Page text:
“Participating in Dining Out For Life is an easy way to give back,” Lifelong CEO Randall Russell said in a statement. “We have long-time restaurant partners coming back as well as many new participants. The Seattle community is so supportive of this event. Such a simple thing – grabbing coffee or going out for a meal with friends – will make a big difference in the lives of the people we serve.”
While all participants give generously on the day, there are a handful of venues that will be donating 50% of their proceeds Thursday — on Capitol Hill, the “Gold Fork” participants are Fogon, Kedai Makan, Six Arms and Witness.
The full roster of participating restaurants around Capitol Hill is below. You can see a complete Seattle list venues here.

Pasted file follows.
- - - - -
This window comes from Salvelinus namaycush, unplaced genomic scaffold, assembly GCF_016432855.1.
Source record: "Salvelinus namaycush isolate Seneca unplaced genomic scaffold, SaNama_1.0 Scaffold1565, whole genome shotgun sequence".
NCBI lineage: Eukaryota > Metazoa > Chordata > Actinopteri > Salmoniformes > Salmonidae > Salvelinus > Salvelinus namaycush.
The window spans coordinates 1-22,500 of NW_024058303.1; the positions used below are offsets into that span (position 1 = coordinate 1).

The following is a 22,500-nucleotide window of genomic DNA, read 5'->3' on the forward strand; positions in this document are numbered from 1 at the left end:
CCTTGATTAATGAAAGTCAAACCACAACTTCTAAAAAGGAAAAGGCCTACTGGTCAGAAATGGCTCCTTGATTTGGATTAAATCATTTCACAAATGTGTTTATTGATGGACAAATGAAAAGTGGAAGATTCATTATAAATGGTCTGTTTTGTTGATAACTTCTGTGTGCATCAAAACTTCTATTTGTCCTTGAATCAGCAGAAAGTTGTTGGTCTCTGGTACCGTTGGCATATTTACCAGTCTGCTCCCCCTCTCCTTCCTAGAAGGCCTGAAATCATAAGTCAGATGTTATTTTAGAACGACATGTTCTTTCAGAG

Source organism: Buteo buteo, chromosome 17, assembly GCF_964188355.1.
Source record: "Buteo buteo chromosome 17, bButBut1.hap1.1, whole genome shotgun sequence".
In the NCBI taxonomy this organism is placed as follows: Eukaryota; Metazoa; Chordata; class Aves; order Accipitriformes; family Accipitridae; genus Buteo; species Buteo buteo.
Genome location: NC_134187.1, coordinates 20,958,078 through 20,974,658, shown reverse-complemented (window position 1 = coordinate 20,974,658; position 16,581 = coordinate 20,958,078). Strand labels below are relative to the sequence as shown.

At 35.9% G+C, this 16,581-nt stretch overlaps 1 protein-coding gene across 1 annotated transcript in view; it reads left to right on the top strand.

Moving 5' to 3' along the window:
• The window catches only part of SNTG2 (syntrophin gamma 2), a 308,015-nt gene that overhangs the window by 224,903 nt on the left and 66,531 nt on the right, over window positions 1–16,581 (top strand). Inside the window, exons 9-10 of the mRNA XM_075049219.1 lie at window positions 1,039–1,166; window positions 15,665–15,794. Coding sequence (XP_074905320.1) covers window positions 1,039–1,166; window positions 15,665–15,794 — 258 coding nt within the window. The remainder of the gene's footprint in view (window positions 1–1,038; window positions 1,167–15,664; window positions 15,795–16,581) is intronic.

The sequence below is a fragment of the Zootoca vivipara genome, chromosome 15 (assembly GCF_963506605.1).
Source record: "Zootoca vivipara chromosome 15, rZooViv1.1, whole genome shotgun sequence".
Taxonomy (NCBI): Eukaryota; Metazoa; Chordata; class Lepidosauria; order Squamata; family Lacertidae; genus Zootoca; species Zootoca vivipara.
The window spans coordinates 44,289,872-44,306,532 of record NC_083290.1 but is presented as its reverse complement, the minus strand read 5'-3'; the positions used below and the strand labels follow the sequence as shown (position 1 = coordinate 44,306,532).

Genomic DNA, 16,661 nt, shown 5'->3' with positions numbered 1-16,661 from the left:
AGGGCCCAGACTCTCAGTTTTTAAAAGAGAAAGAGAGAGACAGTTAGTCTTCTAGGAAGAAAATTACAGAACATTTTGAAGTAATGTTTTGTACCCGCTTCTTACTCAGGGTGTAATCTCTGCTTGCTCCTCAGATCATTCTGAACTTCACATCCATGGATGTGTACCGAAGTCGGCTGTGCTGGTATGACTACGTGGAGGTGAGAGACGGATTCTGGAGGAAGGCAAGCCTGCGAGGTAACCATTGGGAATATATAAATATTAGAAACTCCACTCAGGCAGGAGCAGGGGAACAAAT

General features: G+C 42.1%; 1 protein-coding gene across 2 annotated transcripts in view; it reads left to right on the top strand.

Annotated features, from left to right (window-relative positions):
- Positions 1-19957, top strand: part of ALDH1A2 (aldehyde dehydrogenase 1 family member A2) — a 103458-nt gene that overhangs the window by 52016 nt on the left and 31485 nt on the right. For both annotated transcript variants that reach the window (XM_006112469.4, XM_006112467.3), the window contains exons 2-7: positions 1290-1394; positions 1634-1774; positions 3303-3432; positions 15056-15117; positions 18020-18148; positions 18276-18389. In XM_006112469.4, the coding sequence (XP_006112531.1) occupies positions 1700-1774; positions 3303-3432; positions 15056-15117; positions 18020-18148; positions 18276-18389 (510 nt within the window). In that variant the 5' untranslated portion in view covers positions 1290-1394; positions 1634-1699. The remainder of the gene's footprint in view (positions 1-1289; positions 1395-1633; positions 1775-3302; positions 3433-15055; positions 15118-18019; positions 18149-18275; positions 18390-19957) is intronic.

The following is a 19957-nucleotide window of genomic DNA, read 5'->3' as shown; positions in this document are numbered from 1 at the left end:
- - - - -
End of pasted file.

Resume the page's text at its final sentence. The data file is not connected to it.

- 8 oz. Burger & Co.
- Annapurna Café
- Ballet Restaurant
- Barrio Mexican Kitchen & Bar
- Bimbo’s Cantina
- Bleu Bistro’s Grotto Continue reading
The sidewalk sandwich board announces “Finally! Another coffee shop on Broadway,” but the crew inside the recently opened Corretto are aiming to be more than just any old coffee slingers. In an effort to bring something new to such a drink savvy city, Corretto founder Travis Rosenthal reached back into espresso’s Italian roots for inspiration. What the Tango owner came up with was a bar featuring new spins on a classic coffee cocktail, caffe corretto or “coffee corrected”, and a distinctly Capitol Hill hangout.
“Think about it like a bar that happens to serve coffee,” said Corretto’s director of coffee Brandon Paul Weaver. “If you want to go to a bar to get a coffee on Capitol hill, where do you go? I think it offers something new to this block.”